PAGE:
So it makes sense with your style being quite neurofunky but also having a dubstep or halftime edge to it, since you started off that way doing some dubstep and then hooking up with Stray.
Ben: Jump up’s taking over now though. Or sort of a fusion. Neuro jump I’ll call it. It’s bought back a bit of the fun to DnB. DnB got a bit serious with the whole neuro era.
Benny: I’m fine with that as well. Hazard back in the day was my hero.
Joel: Yeah, this is like the 3rd incarnation of jump up really. It looks completely different from before.
Well there’s no lack of fun on the Lucid EP. Was that a conscious decision?
Joel: Absolutely. Hence why we gave the tune with Hyro the name “Boogieboard,” and really why we wrote it in the first place.
Benny: That and Ben was the UK boogieboarding champion of 2006.
Ben: This is true!
Is there boogie boarding in Brighton?
Benny: Sure, if you want to get hit in the face with a poo or a tampon. (All laugh). I do go fishing there all the time. Caught a shopping trolley and a rubber glove last week.
Ben: You did actually catch a shark though. Other than that, people mostly use Brighton Beach to smoke coke can bongs and take ket.
Joel: Or as a needle graveyard and vomit haven. You should come visit!
All right so we’ve gone from Critical signing to “Boogieboard” to Brighton Beach trash. Anything in between?
Ben: (Laughs)Nope that’s everything. Couple of EPs in between that people can’t or won’t mix…
OK, so your first “unmixable” EP with Critical was when then?
Joel: It was “Ask Yourself,” wasn’t it? With Foreign Concept around 2014?
Ben: Or was it the “Blackball” EP on Binary? Oh actually yeah “Ask Yourself” with Foreign Concept was first. People saw our name on his EP and were like, “who?” Then it was our EP on Systems (Critical) with “Ritalin” on, then “Rekanize” and a few singles here and there, some remixes.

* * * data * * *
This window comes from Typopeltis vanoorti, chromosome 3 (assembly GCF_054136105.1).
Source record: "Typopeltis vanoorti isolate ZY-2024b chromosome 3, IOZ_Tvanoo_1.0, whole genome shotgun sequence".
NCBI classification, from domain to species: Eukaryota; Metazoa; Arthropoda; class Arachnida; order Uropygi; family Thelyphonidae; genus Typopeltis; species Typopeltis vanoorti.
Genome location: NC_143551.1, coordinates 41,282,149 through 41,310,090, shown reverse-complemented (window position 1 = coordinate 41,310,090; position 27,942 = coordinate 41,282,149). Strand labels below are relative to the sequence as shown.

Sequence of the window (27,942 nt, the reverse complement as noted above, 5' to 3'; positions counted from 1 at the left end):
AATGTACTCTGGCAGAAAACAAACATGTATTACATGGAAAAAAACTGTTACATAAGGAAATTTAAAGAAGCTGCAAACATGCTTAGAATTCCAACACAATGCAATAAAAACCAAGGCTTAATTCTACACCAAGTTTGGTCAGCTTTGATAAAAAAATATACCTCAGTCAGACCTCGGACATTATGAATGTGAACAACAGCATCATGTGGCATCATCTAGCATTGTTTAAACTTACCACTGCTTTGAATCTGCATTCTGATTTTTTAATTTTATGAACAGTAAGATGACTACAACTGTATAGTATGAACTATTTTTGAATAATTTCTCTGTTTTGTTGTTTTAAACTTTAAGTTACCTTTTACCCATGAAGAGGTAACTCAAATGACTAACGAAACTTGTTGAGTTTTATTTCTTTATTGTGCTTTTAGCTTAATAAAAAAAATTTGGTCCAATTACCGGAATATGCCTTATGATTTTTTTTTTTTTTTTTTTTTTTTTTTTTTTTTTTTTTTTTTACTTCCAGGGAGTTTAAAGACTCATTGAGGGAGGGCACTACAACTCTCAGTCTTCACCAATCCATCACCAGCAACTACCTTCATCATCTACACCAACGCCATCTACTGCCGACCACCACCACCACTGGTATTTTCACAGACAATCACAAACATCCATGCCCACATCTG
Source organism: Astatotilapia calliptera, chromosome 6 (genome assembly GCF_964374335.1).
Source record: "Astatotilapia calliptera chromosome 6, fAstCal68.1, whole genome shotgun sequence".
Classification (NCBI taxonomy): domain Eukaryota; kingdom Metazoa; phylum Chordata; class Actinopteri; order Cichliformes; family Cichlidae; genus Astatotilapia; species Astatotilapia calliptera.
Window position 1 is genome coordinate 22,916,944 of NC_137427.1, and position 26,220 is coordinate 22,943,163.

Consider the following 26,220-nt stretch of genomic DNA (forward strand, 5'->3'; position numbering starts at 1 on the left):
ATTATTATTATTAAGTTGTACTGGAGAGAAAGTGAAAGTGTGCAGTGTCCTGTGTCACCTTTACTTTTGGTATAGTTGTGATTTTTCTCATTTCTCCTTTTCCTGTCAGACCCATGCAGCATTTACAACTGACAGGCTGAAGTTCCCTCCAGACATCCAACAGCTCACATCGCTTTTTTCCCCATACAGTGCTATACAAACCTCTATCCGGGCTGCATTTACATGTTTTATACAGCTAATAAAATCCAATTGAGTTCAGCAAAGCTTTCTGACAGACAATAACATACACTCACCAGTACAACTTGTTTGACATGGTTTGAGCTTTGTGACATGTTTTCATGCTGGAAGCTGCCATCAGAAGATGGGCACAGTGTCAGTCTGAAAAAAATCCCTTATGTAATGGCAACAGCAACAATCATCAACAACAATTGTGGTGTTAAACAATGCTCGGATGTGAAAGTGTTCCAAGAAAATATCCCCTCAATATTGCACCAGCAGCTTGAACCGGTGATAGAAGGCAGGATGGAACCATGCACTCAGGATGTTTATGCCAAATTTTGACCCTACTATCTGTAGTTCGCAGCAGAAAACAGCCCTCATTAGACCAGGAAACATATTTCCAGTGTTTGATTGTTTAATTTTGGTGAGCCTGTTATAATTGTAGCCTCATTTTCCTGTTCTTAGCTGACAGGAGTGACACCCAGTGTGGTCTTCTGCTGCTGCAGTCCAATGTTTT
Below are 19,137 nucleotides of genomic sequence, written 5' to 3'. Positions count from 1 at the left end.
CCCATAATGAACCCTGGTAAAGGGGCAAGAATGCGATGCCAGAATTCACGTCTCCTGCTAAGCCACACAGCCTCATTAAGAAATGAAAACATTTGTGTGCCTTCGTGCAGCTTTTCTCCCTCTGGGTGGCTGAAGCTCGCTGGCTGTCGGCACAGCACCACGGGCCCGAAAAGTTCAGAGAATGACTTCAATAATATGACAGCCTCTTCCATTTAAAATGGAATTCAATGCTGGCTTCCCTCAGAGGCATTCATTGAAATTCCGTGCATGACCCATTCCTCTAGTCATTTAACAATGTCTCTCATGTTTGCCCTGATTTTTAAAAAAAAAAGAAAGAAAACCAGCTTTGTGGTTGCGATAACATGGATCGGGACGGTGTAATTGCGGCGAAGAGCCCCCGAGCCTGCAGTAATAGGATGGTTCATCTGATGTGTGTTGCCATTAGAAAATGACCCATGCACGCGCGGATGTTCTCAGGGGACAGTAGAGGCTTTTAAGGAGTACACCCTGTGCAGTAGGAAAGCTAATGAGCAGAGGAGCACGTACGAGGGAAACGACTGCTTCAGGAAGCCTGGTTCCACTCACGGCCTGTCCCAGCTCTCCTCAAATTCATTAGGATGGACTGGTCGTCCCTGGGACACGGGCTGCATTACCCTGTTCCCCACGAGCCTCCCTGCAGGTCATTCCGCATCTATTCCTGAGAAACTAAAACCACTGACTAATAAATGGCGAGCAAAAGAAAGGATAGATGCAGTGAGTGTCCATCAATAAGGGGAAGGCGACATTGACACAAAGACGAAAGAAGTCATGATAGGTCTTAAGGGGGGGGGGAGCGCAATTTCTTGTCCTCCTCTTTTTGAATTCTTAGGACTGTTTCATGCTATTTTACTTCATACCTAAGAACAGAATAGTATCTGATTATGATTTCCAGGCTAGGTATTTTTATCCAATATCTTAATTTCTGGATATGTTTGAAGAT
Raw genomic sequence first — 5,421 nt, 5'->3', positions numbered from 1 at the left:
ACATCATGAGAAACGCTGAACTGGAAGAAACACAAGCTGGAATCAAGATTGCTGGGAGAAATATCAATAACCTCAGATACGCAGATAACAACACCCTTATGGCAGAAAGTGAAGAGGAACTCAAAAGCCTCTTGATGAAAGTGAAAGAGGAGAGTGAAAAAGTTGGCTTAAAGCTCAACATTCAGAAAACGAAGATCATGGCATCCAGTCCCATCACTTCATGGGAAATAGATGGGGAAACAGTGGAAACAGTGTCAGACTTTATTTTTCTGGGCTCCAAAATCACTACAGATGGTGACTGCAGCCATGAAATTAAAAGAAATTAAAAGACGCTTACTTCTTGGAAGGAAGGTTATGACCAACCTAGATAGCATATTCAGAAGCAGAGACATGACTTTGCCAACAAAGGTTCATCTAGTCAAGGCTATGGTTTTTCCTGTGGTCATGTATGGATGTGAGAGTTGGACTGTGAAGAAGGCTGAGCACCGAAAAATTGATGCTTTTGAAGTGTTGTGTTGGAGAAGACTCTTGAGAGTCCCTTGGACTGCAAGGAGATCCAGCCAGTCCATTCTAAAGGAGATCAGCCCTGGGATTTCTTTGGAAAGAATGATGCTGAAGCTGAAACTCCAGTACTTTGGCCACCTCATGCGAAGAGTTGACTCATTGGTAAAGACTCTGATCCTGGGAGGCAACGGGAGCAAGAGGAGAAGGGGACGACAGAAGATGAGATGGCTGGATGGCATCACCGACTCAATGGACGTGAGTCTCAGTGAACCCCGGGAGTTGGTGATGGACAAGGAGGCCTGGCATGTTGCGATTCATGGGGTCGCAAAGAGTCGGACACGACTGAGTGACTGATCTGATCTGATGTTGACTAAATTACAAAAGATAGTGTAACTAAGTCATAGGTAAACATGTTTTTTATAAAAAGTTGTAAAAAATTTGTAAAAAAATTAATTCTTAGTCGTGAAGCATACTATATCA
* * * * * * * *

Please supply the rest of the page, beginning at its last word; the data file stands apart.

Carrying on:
Benny: We have pretty much always just sent our stuff to Kasra.
Ben: Yeah we haven’t released on another label apart from Renegade.
How did working with Foreign Concept help with how you wanted to develop your sound?
Ben: Matt (Foreign Concept) has got a great ear for rollers and we were still coming up with mental song structures, so he kind of helped us to rein that in I’d say. He taught us a lot about sampling as well.
Joel: Yeah, he’s good at not overcomplicating things, unlike us.
Benny: I think it worked well as we both had a similar sound I guess, and I’d done a thing on Shogun with him a few years before. So it was natural to do something with him for sure. He’s a good lad and we are all good pals.
Interesting. Fans of your current stuff may not have pegged you for Shogun.
Joel: Well they’re Brighton based and Benny’s known them for donkey’s years.
Benny: It was a long time ago just one tune on a compilation album, but I’ve been pals with Friction since I was a kid.
Joel: He’s been really supportive.
So would you call those three, Shogun, Critical and Hardware your main influences?
Joel: Definitely. Shogun, Critical and Hardware have all been huge inspirations.
Benny: Yeah old True Playaz as well, Hardware, Valve, Dsci4, RAM, all that shit. There’s so much good stuff from those that’s timeless.
Ben: I loved all the old neuro bits: Calyx, SPOR et cetera, but Shogun, Critical and Exit just brought a classiness to it, people started taking it a little more seriously again I feel. Critical 2011 onwards has just set the bar in my opinion. Plus they’re great to work with. We trust Kasra and the whole team. And everyone pushes everyone else to see where they can take the sound, we’re always excited to see the dubs drop in the Dropbox.